Rugged phones are not only handily immune to scratches and dents, most are strong enough to survive drops or even unplanned ‘dips’ in the local river.
But while many of the early models – including JCB’s Toughphone – had a clunky, rubbery feel to them, Samsung’s sequel to last year’s Solid ditches the ugly all-weather poncho look in favour of a more streamlined design.
Style and substance
You wouldn’t call it sleek, but the Solid Extreme has a certain style to it, its matt black casing edged with shiny pillar-box red stripes.
Its macho credentials are impressive: you can drop it onto concrete from a height of 2 metres, and leave it in water for half an hour to a depth of a metre (that’s the paddling pool covered, then).
Of course, this kind of phone is really aimed at builders or adrenalin junkies. This means there’s a strong integrated loop to put a chain or lanyard through, so the phone’s always accessible outside your clothing.
And the (actually quite bright) torch feature with its dedicated on/off button could help you find your way out of the dimmest building site or greyest deep-forest bike track. Similarly, the chunky keypad means you can dial with thick gloves on and the clear white-out-of-black screen is easy to read.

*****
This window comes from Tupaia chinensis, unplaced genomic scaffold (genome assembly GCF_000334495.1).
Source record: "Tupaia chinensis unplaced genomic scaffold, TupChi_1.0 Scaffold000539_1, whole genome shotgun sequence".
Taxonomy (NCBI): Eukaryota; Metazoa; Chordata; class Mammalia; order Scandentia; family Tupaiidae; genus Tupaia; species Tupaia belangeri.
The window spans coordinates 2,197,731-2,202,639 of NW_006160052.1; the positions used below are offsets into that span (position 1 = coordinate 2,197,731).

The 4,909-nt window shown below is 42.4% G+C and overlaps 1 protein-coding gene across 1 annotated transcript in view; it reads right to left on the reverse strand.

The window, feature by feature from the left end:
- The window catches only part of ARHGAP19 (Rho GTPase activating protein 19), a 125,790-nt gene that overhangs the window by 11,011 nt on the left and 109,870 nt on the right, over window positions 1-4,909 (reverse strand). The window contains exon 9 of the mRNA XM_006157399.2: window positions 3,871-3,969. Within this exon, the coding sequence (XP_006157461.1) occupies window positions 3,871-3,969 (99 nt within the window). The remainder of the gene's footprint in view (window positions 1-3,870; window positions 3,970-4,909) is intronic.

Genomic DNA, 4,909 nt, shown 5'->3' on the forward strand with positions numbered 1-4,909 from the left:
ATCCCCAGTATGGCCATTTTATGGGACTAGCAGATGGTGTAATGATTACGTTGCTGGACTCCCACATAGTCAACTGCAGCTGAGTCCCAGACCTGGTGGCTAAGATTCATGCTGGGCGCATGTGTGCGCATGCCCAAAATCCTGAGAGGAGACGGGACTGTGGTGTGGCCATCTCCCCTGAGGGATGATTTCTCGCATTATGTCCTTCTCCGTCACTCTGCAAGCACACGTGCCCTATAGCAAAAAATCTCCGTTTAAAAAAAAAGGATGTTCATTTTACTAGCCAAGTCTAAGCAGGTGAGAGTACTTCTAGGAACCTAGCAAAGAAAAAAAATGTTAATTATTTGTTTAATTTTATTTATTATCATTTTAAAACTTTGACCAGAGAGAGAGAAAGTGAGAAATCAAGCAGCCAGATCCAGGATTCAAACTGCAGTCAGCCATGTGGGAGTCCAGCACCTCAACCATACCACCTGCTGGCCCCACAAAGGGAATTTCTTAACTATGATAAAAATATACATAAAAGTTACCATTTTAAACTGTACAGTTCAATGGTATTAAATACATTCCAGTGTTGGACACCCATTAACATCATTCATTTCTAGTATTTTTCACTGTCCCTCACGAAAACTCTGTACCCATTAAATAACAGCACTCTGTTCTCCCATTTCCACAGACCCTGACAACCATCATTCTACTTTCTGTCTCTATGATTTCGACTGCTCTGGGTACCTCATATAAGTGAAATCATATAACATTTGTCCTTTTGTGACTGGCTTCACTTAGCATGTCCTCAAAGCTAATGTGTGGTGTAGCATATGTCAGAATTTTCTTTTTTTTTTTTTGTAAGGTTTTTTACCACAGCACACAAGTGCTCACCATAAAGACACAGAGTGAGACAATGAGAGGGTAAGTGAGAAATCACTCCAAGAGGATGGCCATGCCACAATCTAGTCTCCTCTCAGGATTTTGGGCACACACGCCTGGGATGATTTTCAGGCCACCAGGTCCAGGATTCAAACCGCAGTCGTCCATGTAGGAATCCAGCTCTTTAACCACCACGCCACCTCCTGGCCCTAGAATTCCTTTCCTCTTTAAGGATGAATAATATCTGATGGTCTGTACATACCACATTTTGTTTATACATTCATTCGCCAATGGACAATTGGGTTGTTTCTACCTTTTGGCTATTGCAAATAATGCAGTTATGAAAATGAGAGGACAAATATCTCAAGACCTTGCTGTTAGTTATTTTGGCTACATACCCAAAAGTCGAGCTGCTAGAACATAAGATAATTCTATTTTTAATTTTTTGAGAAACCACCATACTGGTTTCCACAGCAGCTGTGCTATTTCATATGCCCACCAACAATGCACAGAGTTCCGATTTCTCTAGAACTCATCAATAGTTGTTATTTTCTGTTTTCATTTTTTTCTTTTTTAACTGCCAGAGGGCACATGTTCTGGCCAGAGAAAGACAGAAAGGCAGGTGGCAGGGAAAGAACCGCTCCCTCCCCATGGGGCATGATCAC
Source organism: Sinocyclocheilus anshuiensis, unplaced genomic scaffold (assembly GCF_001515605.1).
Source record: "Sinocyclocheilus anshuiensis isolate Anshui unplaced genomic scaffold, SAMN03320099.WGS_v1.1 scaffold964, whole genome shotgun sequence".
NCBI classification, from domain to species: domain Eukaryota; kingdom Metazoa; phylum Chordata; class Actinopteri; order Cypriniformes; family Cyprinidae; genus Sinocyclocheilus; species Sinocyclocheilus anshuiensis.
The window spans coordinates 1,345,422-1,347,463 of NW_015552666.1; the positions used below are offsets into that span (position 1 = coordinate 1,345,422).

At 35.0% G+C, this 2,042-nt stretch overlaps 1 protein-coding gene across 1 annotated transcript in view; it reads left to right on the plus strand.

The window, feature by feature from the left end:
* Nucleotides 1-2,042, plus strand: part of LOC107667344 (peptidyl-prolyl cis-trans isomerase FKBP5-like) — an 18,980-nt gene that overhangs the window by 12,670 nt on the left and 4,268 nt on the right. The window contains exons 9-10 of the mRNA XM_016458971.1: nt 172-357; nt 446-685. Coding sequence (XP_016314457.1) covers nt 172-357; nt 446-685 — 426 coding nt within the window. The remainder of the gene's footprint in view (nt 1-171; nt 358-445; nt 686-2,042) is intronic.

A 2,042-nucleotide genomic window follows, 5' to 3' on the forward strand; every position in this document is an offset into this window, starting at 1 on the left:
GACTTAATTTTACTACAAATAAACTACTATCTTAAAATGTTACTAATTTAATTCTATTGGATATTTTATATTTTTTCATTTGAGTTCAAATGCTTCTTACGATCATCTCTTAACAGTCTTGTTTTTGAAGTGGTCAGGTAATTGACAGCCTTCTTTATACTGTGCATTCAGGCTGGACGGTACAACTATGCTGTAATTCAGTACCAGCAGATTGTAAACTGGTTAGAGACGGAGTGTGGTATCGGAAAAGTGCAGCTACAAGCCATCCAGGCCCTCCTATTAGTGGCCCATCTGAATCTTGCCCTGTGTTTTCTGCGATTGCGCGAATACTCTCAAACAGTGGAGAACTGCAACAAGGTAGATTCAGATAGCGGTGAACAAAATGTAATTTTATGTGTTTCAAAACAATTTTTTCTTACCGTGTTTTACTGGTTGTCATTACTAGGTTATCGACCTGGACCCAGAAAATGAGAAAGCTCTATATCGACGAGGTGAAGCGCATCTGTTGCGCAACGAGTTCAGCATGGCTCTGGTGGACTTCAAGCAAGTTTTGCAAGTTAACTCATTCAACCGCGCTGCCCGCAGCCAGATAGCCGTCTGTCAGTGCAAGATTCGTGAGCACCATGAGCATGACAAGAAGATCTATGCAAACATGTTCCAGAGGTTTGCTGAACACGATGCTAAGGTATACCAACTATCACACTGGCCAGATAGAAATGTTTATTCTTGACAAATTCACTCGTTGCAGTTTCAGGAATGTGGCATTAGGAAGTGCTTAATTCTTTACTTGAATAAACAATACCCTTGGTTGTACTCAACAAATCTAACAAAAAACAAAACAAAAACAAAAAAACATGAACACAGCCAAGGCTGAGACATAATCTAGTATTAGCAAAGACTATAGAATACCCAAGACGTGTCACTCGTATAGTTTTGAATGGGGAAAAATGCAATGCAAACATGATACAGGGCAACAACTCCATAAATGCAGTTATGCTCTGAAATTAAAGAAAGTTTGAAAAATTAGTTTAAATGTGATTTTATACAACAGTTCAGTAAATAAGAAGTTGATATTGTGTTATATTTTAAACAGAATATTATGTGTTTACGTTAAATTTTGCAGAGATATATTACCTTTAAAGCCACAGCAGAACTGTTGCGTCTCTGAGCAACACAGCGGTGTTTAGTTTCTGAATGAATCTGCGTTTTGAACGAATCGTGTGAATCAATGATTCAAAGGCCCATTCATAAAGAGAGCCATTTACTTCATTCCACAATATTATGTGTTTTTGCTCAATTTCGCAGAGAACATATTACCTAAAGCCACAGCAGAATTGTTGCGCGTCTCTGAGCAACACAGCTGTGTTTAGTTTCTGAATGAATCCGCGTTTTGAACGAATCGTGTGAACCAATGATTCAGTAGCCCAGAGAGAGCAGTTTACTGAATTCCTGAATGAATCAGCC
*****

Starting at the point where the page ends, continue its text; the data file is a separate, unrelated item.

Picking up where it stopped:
Keep the noise down
Since you might be using this in noisy conditions while a concrete mixer churns in the background, Samsung has built in noise-cancelling to make your voice heard – though in our tests this didn’t seem especially better than the largely effective systems regular phones pack.
The Solid Extreme’s ruggedness makes it ideal for skiing, as it’d be unworried by wet snow or crashes into the ground. So it’s a shame there’s no built-in GPS, which would make it an even more formidable survival tool on the slopes.
It’s not great for taking quick snaps of your friends on the piste either. There is a camera, but as it’s only a 1.3MP job, the results aren’t great.
You can shoot video, but only at 15 frames per second and it’s not a 3G phone, either, so don’t go planning on uploading those shots to the web at speed.
The other slight disappointment is the screen. Because it’s set back behind a protective screen, it looks low-rent and blocky, and isn’t helped by the low 120x160 resolution.
But this is a phone for practicality rather than evening out glamour. And as such, it’s better looking than anyone has any right to expect, and plays its rugged role very well too.